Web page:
A Model And Scientist

This week we look at a woman who is making great strides in both the glamorous modelling industry and who is an activist for conservation and the environment; her name
08 Mar 2015 10:46
A Model And Scientist
Laura Wells (left), with Ajay Bhai Amrit.

This week we look at a woman who is making great strides in both the glamorous modelling industry and who is an activist for conservation and the environment; her name is Laura Wells.

Laura is a very well known plus-size model in both Australia and the UK; she has been an international model for a number of years now and is an avid believer in positive body image.

She is a very curvaceous and striking looking individual who models as a perfect size 14.

When I asked Laura about being an international plus size model, she felt that trying to be a size zero or a size six etc is not necessary and that full figured women are more of a norm in society.

She also commented that women in general are sizes between 10 and 16.

As well as being a very sought-after model, Laura is also an environmental scientist who has a passion to protect the oceans and its wildlife.

“The ocean is made up of a very fragile eco system and therefore we must ensure we treat it with care and not use it as a dumping ground for waste.”

Laura is a member of “Ocean Ambassadors” who through the help and funding of a Direct Aid Programme by the Australian High Commission have dropped anchor in Fiji to spread the message about the environment.

One of the programmes that Ocean Ambassadors are carrying out currently is called “Fast Track Fiji” where schools and the local community can get involved and collect all waste including plastic bottles and containers and wrappers, etc, and have them recycled.

Plastic is notoriously slow to break down and decompose and can take hundreds of years in some cases to be completely bio-degraded.

With the help of this programme Laura and her colleagues have been interacting with school children and university students on the harmful effects of waste that finds its way into are oceans.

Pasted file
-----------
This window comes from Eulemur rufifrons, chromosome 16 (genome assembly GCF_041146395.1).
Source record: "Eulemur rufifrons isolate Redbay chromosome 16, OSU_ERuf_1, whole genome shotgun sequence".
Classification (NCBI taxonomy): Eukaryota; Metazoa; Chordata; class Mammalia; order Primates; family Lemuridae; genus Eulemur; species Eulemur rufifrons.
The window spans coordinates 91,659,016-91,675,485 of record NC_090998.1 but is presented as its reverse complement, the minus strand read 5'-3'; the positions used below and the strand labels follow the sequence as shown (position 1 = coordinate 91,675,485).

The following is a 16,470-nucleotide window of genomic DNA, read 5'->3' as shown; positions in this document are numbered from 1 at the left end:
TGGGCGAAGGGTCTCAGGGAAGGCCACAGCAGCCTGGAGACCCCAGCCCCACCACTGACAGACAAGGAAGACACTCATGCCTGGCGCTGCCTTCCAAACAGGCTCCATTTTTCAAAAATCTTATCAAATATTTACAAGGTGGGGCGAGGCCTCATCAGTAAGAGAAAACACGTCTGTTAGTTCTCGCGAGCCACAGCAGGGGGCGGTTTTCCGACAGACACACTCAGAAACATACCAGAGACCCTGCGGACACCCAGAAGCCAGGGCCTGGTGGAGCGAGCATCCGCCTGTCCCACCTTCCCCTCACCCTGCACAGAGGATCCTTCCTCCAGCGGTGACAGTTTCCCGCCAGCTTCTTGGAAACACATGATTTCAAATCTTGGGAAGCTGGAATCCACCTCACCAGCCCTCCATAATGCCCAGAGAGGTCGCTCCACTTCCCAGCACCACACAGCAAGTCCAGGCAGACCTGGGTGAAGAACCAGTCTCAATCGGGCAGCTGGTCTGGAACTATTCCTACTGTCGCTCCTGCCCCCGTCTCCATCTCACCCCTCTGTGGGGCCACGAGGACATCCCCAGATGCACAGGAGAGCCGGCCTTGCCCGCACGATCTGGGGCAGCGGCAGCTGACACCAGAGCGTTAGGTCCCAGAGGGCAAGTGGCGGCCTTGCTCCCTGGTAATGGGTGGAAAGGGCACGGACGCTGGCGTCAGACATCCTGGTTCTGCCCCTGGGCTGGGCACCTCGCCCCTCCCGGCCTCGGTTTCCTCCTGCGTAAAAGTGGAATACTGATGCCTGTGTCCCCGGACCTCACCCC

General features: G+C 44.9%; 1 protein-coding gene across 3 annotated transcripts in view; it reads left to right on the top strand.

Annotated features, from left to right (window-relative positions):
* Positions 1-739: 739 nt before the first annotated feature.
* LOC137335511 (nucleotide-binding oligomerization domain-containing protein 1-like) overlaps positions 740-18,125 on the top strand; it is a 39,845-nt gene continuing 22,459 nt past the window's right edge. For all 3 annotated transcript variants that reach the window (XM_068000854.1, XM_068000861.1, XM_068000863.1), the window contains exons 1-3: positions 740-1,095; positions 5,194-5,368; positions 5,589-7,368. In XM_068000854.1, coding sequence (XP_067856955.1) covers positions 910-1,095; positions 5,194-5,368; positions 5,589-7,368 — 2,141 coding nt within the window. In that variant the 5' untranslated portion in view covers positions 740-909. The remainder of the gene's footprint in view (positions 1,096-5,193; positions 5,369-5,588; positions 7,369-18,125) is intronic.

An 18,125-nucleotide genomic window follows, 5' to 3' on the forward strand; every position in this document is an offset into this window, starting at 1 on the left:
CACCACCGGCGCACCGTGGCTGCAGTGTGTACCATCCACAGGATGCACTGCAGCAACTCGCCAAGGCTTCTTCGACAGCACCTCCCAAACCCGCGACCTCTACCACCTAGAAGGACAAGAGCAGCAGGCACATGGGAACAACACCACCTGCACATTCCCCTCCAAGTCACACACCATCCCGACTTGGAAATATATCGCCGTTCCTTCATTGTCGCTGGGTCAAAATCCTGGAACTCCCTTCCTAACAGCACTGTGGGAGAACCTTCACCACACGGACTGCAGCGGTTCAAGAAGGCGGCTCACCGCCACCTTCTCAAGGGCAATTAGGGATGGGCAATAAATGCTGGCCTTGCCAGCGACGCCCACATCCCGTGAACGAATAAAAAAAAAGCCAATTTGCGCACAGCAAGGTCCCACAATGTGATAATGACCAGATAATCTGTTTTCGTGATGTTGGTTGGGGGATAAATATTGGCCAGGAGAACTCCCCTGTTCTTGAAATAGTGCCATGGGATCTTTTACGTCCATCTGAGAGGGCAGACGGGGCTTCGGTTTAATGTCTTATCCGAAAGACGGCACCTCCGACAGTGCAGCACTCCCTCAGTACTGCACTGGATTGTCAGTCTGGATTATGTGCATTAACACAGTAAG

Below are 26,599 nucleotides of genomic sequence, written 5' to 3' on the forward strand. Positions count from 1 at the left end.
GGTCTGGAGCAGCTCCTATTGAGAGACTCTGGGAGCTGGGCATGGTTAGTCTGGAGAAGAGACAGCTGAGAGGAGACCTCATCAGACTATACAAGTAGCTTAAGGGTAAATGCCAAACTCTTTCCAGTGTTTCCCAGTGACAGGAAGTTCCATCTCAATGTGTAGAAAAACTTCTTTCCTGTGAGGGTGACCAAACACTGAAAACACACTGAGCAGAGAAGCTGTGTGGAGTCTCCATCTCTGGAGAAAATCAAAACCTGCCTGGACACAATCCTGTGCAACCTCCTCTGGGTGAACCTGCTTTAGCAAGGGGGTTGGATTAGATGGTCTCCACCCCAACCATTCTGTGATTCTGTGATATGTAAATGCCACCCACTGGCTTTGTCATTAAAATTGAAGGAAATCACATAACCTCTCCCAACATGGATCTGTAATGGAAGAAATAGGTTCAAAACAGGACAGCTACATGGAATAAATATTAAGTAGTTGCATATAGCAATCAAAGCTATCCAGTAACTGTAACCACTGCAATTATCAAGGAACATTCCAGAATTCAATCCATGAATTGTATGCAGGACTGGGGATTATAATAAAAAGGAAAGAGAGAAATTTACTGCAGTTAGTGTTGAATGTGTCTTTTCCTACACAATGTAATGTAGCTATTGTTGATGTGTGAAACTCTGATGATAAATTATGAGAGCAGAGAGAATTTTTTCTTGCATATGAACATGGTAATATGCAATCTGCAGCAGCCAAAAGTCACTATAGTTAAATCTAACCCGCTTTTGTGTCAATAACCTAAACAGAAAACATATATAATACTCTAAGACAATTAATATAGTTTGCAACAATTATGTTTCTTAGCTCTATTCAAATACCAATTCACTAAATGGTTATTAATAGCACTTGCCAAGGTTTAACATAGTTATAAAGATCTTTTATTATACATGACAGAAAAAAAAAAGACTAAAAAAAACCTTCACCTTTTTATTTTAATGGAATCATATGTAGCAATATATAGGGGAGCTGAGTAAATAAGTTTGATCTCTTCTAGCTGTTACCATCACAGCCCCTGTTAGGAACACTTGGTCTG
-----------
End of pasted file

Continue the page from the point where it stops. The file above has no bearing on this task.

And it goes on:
Surprisingly we are all linked in this fight to save our environment, for example a person in Japan or America can dispose of their waste in the sea thousands of miles away in their ocean and that same waste could be washed ashore in Fiji after a short period of time.

Australia and New Zealand who are so much closer have the same predicament. And  waste from Fiji could end up on their shores and vice-versa, so we all have a responsibility at the very least to be responsible citizens and dispose of our waste sensibly.

So many times on a drive from Suva to Nadi I personally have encountered people throwing bottles and plastic bags out of their car windows with no respect for the environment as they continue to pollute our coast- line without thinking of the consequences.

Laura is a welcome addition to a dedicated team of environmental warriors who through interaction and education programmes are slowly but surely making all of us more conscious and aware of our environment and how to look after it.

With her vast knowledge on environmental science and passion to share and educate the masses on this important subject Laura is certainly a woman of action.

When I asked her which occupation was more important to her, modelling or being an environmental scientist there was no contest.

She told me “Being an international model is a good career but being an environmental scientist is a passion and always will be.”

–  The writer is a Fiji Sun columnist.

Feedback:  ajayamrit@hotmail.com


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